After examining Google’s visual search efforts in earlier parts of this series, how does Snap compare? Visual search is a subset of AR – the broader category where Snap maintains a lead. This mostly involves AR lenses but increasingly its visual search play: Snap Scan.
Starting with lenses, 75 percent of Snap users engage with them, as they’re naturally aligned with existing behavior – sharing multimedia. Lenses enhance and adorn that familiar use case (a product lesson in itself), which is why they’ve caught on so well in the Snapchat universe.
But though social lenses have landed well, Snap recognizes that consumer tech products must evolve as they mature. Specifically, the fun and whimsy that gave Snap lenses early traction need to expand into the next life stage: utility. Snap calls this an evolution from toy to tool.
To be fair, fun and whimsy will continue to be part of Snap’s product formula, but it’s increasingly integrating more utilitarian AR formats. Those include shopping lenses such as product try-ons. And as part of this evolution, it’s intent on visual search, which brings us back to Snap Scan.
In fact, Snap Scan aligns with another key trend in Snap’s road map: to transition from front-facing camera lenses (selfies), to the rear-facing AR to augment the broader canvas of the physical world. Snap Scan is a key part of that formula… and it’s already used by 170 million users.
Stepping back, what is Snap Scan? It’s similar to Google Lens in a broad sense: point your smartphone camera at objects to identify them. But as we asserted earlier in this report, visual search players’ approaches trace back to their core product personas and company missions.
That statement applies here, as Snap Scan specializes in a few use cases that are endemic to Snap’s persona. For example, rather than “all the world’s information” (Google Lens’ approach), Snap Scan is more about fashion and food. These are aligned with Snap’s ethos and its users.
This focus on a narrower set of high-value use cases is also smart from a practicality and execution standpoint. In other words, Snap doesn’t have Google’s knowledge graph, including the vast image databases that it utilizes for AI training sets to refine visual search capabilities.
Within its chosen areas of visual search, Snap instead partners with best-of-breed data providers. A partnership with Allrecipes helps Snap Scan recognize items in your fridge and suggest fitting recipes. Photomath similarly helps Scan solve math problems written on a physical page.
But in fairness, Snap also invests in its own machine learning. For example, it announced in Fall 2021 that Snap Scan recognizes more real-world objects and products – everything from pets to flowers to clothes and packaged goods. So its approach combines internal data and partners.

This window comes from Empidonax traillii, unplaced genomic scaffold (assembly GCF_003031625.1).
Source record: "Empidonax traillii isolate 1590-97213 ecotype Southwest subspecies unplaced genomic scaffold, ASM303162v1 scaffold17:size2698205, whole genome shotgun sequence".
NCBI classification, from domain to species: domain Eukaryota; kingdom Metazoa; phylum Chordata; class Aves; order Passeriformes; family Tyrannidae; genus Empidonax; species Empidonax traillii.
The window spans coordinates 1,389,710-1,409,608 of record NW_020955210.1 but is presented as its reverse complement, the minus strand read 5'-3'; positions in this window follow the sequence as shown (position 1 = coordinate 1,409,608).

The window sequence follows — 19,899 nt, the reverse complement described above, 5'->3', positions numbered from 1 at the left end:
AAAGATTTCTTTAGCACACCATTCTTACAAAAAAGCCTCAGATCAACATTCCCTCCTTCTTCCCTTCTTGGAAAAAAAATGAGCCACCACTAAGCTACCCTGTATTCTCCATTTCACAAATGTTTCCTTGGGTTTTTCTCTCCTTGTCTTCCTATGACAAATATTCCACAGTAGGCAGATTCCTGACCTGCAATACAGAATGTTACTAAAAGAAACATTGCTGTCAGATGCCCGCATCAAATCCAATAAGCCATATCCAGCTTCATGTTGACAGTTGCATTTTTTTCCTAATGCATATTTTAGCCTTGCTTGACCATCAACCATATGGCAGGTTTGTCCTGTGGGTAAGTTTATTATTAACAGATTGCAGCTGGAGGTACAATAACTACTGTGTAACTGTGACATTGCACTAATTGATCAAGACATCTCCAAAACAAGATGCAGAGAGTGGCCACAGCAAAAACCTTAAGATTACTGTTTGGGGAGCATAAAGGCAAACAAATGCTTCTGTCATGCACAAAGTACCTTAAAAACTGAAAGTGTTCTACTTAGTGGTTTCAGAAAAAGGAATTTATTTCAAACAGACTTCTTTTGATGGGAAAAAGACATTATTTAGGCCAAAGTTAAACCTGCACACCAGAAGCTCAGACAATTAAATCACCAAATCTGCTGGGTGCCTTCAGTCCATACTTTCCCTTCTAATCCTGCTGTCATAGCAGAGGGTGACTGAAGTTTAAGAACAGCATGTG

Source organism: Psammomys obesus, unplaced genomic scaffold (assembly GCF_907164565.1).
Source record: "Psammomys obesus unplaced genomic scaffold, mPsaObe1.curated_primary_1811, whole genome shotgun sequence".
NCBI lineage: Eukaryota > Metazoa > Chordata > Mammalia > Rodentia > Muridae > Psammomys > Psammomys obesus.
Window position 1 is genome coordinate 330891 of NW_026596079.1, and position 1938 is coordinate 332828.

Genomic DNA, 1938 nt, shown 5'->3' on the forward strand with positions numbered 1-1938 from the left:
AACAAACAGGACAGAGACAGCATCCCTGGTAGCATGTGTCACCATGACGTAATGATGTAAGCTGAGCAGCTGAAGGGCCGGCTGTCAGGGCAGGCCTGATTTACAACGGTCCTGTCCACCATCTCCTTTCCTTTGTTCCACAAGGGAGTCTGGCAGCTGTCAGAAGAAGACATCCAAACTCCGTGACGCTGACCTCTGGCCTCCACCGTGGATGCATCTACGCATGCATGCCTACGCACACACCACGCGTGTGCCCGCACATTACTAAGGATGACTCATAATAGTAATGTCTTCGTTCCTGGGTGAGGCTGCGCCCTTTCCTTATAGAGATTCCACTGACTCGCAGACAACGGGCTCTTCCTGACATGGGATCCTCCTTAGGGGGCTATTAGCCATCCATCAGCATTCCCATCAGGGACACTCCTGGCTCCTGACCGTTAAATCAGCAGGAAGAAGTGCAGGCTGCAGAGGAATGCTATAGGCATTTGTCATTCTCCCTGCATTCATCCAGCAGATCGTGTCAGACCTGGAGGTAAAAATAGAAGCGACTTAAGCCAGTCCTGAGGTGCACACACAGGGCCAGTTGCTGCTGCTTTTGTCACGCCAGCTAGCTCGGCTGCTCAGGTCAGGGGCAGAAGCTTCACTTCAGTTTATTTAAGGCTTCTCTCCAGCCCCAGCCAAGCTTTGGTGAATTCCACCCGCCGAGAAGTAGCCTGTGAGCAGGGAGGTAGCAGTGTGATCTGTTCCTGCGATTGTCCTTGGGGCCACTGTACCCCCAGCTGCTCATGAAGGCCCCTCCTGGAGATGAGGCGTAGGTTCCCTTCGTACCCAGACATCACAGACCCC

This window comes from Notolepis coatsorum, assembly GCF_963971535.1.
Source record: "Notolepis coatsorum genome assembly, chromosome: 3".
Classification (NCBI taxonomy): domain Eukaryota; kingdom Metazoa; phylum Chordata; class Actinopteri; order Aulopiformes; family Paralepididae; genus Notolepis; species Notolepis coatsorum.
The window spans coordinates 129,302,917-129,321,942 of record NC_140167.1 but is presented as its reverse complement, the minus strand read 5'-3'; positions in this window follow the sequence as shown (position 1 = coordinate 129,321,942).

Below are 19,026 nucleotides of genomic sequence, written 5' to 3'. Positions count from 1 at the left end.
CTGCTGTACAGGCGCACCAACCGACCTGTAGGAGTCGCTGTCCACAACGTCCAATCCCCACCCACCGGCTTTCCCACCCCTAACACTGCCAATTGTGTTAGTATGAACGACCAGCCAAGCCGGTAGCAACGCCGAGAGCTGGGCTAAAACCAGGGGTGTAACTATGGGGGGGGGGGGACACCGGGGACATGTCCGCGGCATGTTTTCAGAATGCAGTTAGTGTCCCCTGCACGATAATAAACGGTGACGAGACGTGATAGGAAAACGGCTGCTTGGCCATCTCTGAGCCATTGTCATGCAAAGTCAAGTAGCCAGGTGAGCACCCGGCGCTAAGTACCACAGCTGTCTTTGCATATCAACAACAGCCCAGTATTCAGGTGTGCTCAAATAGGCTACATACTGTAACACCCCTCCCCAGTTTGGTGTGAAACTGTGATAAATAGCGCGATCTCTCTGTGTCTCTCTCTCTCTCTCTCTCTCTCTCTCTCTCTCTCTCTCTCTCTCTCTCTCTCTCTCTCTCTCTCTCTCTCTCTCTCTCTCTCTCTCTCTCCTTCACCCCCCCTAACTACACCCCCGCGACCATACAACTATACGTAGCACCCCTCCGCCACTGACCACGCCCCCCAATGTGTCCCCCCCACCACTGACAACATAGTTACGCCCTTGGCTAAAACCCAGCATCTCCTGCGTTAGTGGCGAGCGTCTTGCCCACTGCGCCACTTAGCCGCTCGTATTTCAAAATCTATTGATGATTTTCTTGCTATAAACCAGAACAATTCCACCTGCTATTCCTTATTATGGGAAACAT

One of Snap Scan’s most recent visual search developments gets back to the fashion discovery use cases noted earlier. Its Screenshop feature evokes product information and purchase details from retail partners (which also provide visual data) when users scan style items they see.
Snap calls this “outfit inspiration,” which not only has utility in finding out more about fashion items encountered in the real world (or on magazine pages), but it’s monetizable. That gets back to one of visual search’s key advantages: like web search: there’s a high degree of user intent.
This also brings back another concept introduced earlier in this report: shoppability. The world is increasingly shoppable. That mostly includes transactional buttons in social feeds, but it’s becoming such a user expectation that it could be valued in a physical-world context.
In that way, Snap Scan provides more surface area for shopping. Consumers will still actively go to websites for online and mobile shopping. But scanning fashion items in the real world or the pages of their favorite fashion magazine brings more shoppability to their fingertips.
Altogether, this represents a component of Snap’s business and its long-term road map. Indeed, visual search is a natural extension for tech companies that are built on ad revenue models. In fact, the two companies examined so far — Google and Snap — are exactly that.
Improve & Assimilate
Speaking of Snap’s road map, visual search is currently a less-discussed component of its AR mix – overshadowed by the more exposed and popular Lens format. But it’s a key puzzle piece in Snap’s continued expansion of “shoppable” content and, ultimately, AR ad revenue.
In fairness to lenses and their monetization potential, they currently derive the lion’s share of AR revenue for Snap. But, as it continues to improve and assimilate, visual search in general could catch up and surpass lenses as a formidable AR modality and visual shopping format.
Meanwhile, Snap Scan’s use cases continue to widen, which traces back to Snap’s rear-facing AR ambitions noted above. By evolving and investing in the underlying platform — while empowering partners and developers via APIs — Snap continues to offer visual search entry points.
Speaking of which, Snap is “incubating” visual search to accelerate traction. This includes planting Scan directly on the main camera screen for easier access. This should help it to gain more traction and to condition user habits. Because visual search is still new, it needs that nudge.
As Snap conditions that behavior, it also does so in service of visual search’s endgame: AR glasses. Snap Spectacles feature Scan to discover the world visually and naturally. This hands-free format, though still far from mainstream viability, is where visual search will hit its stride.
We’ll pause there and circle back in the next report excerpt with more insights and narratives around visual search. Read the full report here…